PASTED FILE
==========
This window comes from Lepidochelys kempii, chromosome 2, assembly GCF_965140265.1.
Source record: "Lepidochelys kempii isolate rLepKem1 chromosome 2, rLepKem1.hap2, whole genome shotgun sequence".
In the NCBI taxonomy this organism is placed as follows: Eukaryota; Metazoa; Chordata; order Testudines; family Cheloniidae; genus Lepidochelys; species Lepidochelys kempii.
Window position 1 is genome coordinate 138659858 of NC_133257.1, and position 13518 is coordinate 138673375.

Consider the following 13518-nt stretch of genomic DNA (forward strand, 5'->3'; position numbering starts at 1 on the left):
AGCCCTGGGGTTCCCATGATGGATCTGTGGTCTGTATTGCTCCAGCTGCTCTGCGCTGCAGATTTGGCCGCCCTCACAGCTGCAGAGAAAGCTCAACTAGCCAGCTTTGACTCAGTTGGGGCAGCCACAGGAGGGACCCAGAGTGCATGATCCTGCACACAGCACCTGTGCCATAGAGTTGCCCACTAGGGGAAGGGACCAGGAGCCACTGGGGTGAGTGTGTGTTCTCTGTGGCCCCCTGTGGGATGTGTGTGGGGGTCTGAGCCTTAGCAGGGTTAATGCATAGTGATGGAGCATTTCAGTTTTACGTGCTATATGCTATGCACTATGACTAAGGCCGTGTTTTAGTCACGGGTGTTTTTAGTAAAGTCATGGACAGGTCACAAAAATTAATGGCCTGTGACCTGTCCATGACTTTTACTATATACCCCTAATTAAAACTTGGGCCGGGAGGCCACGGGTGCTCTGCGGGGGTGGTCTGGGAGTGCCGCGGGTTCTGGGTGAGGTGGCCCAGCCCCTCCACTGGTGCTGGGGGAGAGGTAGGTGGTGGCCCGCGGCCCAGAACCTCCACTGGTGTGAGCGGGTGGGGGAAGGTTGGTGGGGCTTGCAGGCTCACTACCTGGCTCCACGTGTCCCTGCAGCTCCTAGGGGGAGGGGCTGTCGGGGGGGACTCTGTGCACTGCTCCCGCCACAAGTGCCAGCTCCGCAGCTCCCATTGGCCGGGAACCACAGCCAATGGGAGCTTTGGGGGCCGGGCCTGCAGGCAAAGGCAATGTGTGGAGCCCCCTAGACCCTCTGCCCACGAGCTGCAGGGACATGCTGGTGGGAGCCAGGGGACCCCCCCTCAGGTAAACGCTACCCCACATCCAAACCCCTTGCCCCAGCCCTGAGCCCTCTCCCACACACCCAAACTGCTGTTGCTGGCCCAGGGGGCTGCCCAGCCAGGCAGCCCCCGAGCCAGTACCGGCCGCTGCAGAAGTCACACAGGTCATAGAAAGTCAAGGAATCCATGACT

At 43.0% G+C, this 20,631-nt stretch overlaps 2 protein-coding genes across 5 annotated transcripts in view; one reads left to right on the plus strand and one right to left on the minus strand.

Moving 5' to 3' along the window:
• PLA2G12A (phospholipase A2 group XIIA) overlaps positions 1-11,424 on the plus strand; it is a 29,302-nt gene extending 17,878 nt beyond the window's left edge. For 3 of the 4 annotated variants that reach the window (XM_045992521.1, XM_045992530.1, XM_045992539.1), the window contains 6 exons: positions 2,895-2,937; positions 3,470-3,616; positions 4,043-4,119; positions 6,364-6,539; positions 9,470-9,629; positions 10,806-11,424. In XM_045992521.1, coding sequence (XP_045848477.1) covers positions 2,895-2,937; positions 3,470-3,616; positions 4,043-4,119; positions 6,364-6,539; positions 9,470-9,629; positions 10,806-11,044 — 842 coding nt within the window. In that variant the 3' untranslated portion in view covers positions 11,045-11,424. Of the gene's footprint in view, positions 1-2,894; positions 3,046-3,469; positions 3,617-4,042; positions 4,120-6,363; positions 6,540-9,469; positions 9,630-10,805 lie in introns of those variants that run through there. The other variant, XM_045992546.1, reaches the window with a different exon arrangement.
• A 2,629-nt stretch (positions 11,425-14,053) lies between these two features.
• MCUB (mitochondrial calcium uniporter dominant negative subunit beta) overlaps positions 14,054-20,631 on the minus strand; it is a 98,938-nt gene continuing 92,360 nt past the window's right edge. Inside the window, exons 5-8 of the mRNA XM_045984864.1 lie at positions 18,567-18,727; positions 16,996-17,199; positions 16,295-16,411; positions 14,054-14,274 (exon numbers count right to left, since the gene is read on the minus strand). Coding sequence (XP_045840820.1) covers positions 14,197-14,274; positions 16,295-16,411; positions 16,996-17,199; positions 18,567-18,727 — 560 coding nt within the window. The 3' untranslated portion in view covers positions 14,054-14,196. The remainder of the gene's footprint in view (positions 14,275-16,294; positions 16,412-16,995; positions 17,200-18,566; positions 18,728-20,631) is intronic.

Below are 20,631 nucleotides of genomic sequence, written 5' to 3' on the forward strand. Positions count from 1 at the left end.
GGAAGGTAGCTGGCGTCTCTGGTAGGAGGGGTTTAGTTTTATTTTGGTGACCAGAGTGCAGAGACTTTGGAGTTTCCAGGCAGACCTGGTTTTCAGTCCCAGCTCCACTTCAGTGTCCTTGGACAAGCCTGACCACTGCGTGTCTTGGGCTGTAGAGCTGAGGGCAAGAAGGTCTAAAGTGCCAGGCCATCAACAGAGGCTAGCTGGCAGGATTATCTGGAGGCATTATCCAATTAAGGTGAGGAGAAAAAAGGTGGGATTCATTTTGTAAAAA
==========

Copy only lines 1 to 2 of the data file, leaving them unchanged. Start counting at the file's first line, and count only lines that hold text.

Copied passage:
This window comes from Lepidochelys kempii, chromosome 2, assembly GCF_965140265.1.
Source record: "Lepidochelys kempii isolate rLepKem1 chromosome 2, rLepKem1.hap2, whole genome shotgun sequence".